In the context of business, we often talk about accountability and responsibility and use the terms inter-changeably. But they are not the same thing.
Responsiblity means performing an action while accountability means producing an outcome. For example, think of a production line where each worker has a different job. Each worker is responsible for doing their job to the best of their ability, but they are not accountable for the final product because they only impact a portion of the process to make that final product. So who is accountable for the final product? Someone who oversees the entire production of that product (Plant Manager or Supervisor). We can't be expected to be accountable for something that we can't fully influence.
So then, how can we ensure accountability within an organization? We hear many situations where leaders don't act accountably when their organizations make mistakes, so why is that? Because accountability is only truly achieved when an individual holds him or herself accountable. Tony Hayward of BP spents weeks blaming others for the oil spill his company caused, even though he should have been accountable. He didn't seemed worried that he might get fired, or go to jail, or become public enemy #1. External forces don't impact whether or not we hold ourselves accountable.
True accountability comes from within each of us in the way that we act, what we say and how we treat others. It is about self-mastery. Once we have mastered who we are and what we believe, then we become accountable for those things that we can control or those things that require someone to be accountable. We are accountable because we have an emotional investment in the outcome, not because of the threat of negative consequences. That is why accountability must ultimately fall on the shoulders of one person. You can't have accountability by a group of people because then no one takes ownership for the successful outcome.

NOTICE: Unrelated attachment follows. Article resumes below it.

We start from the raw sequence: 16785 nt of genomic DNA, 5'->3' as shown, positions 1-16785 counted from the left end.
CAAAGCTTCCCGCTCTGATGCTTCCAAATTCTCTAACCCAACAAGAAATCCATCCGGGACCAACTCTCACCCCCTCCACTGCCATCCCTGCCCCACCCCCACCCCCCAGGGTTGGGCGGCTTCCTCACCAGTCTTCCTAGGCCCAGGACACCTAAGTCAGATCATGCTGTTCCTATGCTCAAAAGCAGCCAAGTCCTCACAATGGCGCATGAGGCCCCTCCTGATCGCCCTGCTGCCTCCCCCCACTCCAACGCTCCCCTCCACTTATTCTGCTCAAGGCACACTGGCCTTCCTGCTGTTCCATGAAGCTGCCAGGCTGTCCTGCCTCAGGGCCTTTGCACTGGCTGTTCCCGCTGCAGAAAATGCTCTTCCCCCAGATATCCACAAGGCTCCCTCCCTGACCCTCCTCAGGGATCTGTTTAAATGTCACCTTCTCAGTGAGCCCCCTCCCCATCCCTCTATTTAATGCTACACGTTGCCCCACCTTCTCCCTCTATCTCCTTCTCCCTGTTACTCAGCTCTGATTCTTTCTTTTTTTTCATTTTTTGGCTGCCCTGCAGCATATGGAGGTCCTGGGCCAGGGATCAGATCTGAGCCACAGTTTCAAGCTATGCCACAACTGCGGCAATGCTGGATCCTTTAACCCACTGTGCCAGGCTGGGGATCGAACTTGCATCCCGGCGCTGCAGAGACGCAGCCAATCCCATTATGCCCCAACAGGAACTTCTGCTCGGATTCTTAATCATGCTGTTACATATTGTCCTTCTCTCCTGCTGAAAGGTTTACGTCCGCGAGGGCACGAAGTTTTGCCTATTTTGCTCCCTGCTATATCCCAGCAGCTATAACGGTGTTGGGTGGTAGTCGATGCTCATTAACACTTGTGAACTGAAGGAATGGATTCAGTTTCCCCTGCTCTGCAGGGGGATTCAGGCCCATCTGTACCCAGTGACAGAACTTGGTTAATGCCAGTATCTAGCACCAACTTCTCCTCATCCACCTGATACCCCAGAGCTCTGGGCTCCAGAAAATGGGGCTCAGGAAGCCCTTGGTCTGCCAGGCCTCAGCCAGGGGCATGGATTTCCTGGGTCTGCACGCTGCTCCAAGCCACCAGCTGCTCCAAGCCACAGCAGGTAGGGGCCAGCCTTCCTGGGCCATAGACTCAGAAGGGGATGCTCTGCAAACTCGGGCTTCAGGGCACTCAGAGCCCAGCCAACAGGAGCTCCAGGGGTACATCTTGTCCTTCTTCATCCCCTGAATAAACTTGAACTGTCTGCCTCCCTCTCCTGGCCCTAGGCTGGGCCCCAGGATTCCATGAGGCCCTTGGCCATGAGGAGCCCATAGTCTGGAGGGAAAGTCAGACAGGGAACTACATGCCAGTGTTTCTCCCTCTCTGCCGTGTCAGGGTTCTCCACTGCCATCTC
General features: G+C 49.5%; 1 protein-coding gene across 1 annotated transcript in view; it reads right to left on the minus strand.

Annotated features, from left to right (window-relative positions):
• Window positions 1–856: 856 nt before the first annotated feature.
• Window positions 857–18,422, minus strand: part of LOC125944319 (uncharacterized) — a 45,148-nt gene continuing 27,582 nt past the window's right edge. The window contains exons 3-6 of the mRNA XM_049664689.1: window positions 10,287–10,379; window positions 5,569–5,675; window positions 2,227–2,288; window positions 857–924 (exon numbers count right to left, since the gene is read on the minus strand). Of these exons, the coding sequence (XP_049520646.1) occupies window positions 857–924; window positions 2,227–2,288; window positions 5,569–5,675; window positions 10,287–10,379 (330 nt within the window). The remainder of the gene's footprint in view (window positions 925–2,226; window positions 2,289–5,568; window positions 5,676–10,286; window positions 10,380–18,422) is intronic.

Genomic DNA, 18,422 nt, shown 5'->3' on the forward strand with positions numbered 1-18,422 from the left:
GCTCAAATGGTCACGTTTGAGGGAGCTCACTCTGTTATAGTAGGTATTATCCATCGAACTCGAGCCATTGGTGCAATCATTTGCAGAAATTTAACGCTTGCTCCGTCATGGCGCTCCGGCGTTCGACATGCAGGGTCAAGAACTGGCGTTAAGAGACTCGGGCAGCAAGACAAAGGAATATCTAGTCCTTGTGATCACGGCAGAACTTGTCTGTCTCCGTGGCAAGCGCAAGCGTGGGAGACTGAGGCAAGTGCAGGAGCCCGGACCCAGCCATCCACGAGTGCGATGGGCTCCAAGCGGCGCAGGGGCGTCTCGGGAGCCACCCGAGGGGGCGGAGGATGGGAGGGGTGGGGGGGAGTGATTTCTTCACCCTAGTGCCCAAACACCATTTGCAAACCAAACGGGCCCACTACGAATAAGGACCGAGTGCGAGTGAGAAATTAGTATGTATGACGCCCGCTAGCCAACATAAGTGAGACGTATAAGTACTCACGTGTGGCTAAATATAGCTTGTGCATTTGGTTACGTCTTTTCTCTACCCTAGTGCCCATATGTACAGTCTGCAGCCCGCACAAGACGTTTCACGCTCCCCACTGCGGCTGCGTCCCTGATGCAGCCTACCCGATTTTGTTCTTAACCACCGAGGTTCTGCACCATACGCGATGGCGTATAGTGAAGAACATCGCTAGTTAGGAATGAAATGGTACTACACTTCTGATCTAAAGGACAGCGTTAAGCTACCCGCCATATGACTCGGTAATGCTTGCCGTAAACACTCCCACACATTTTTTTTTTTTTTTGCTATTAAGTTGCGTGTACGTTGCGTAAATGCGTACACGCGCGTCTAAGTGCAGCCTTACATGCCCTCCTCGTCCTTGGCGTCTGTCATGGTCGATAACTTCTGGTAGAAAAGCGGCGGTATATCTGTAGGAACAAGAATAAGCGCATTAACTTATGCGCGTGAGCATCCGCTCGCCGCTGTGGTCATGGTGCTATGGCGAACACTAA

The most successful organizations have the types of people who hold themselves accountable for success and outcomes, regardless of the incentives or disincentives that are in place. These are the companies you read about and the ones that that everyone wants to work for and be associated with.
Here are the three keys to having an organization built on accountability:
- Create an emotional connection between your customers and your employees-Try to ensure that your employees recognize the impact of putting out a low quality product or service so they are motivated to do better.
- For key positions, hire people who are interested in self-development and personal growth-These employees tend to have more accountability in the outcomes they deliver because they recognize the value of taking responsibility for their own life and looking for ways to improve themselves.
- Provide employees the opportunity to try something and fail-When something doesn't work out, you will see an employee's true colours and how resilient they are. Do they feel compelled to try again until they are successful or do they focus on all the reasons why it didn't work?
Creating a culture of accountability starts with the leadership and hiring decisions you make, so don't ignore that when determining the type of culture you want.